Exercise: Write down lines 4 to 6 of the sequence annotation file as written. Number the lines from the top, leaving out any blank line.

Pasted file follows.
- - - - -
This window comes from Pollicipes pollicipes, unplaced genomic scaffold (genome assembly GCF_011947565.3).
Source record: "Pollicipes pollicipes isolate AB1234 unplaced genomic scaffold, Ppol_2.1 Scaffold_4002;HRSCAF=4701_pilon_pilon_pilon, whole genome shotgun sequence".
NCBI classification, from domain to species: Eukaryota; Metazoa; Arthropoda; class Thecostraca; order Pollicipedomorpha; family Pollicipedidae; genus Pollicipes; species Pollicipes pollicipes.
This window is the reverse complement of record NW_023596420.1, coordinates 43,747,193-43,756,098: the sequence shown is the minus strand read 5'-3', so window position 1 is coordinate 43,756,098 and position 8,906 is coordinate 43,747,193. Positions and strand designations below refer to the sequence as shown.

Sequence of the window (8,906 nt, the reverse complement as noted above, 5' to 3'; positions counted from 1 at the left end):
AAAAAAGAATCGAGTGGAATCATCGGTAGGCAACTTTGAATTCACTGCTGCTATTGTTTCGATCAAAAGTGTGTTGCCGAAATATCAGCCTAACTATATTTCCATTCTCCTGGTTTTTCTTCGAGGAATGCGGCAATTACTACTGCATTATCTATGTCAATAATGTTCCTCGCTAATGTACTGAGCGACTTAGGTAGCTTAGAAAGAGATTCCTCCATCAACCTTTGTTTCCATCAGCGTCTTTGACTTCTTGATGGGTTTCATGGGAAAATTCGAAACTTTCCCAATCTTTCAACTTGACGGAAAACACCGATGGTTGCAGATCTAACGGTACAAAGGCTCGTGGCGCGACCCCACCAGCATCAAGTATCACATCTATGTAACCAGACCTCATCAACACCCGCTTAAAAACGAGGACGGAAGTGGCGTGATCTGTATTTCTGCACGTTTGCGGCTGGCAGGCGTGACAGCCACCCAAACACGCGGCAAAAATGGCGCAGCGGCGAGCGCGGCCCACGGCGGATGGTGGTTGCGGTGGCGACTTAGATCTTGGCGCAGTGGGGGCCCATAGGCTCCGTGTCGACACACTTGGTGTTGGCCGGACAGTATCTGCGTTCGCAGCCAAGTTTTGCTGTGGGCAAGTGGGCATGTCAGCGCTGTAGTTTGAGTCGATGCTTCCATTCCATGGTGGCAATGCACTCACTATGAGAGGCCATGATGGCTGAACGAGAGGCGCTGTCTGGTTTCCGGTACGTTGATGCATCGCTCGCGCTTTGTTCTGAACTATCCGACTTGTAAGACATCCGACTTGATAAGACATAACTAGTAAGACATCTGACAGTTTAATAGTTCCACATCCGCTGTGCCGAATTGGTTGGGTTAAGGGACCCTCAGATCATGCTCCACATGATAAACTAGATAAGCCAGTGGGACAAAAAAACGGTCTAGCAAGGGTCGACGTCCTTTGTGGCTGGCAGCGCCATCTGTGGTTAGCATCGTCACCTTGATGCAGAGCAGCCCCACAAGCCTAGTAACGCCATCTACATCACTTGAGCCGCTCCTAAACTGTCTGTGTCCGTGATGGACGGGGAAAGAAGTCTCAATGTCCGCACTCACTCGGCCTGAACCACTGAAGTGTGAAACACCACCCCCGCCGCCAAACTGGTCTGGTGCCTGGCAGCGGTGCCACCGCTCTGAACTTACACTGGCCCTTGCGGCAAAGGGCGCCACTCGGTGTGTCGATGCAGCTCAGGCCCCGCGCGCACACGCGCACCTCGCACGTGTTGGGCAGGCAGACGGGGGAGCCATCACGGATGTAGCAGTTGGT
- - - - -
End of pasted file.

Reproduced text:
This window is the reverse complement of record NW_023596420.1, coordinates 43,747,193-43,756,098: the sequence shown is the minus strand read 5'-3', so window position 1 is coordinate 43,756,098 and position 8,906 is coordinate 43,747,193. Positions and strand designations below refer to the sequence as shown.

Sequence of the window (8,906 nt, the reverse complement as noted above, 5' to 3'; positions counted from 1 at the left end):
AAAAAAGAATCGAGTGGAATCATCGGTAGGCAACTTTGAATTCACTGCTGCTATTGTTTCGATCAAAAGTGTGTTGCCGAAATATCAGCCTAACTATATTTCCATTCTCCTGGTTTTTCTTCGAGGAATGCGGCAATTACTACTGCATTATCTATGTCAATAATGTTCCTCGCTAATGTACTGAGCGACTTAGGTAGCTTAGAAAGAGATTCCTCCATCAACCTTTGTTTCCATCAGCGTCTTTGACTTCTTGATGGGTTTCATGGGAAAATTCGAAACTTTCCCAATCTTTCAACTTGACGGAAAACACCGATGGTTGCAGATCTAACGGTACAAAGGCTCGTGGCGCGACCCCACCAGCATCAAGTATCACATCTATGTAACCAGACCTCATCAACACCCGCTTAAAAACGAGGACGGAAGTGGCGTGATCTGTATTTCTGCACGTTTGCGGCTGGCAGGCGTGACAGCCACCCAAACACGCGGCAAAAATGGCGCAGCGGCGAGCGCGGCCCACGGCGGATGGTGGTTGCGGTGGCGACTTAGATCTTGGCGCAGTGGGGGCCCATAGGCTCCGTGTCGACACACTTGGTGTTGGCCGGACAGTATCTGCGTTCGCAGCCAAGTTTTGCTGTGGGCAAGTGGGCATGTCAGCGCTGTAGTTTGAGTCGATGCTTCCATTCCATGGTGGCAATGCACTCACTATGAGAGGCCATGATGGCTGAACGAGAGGCGCTGTCTGGTTTCCGGTACGTTGATGCATCGCTCGCGCTTTGTTCTGAACTATCCGACTTGTAAGACATCCGACTTGATAAGACATAACTAGTAAGACATCTGACAGTTTAATAGTTCCACATCCGCTGTGCCGAATTGGTTGGGTTAAGGGACCCTCAGATCATGCTCCACATGATAAACTAGATAAGCCAGTGGGACAAAAAAACGGTCTAGCAAGGGTCGACGTCCTTTGTGGCTGGCAGCGCCATCTGTGGTTAGCATCGTCACCTTGATGCAGAGCAGCCCCACAAGCCTAGTAACGCCATCTACATCACTTGAGCCGCTCCTAAACTGTCTGTGTCCGTGATGGACGGGGAAAGAAGTCTCAATGTCCGCACTCACTCGGCCTGAACCACTGAAGTGTGAAACACCACCCCCGCCGCCAAACTGGTCTGGTGCCTGGCAGCGGTGCCACCGCTCTGAACTTACACTGGCCCTTGCGGCAAAGGGCGCCACTCGGTGTGTCGATGCAGCTCAGGCCCCGCGCGCACACGCGCACCTCGCACGTGTTGGGCAGGCAGACGGGGGAGCCATCACGGATGTAGCAGTTGGT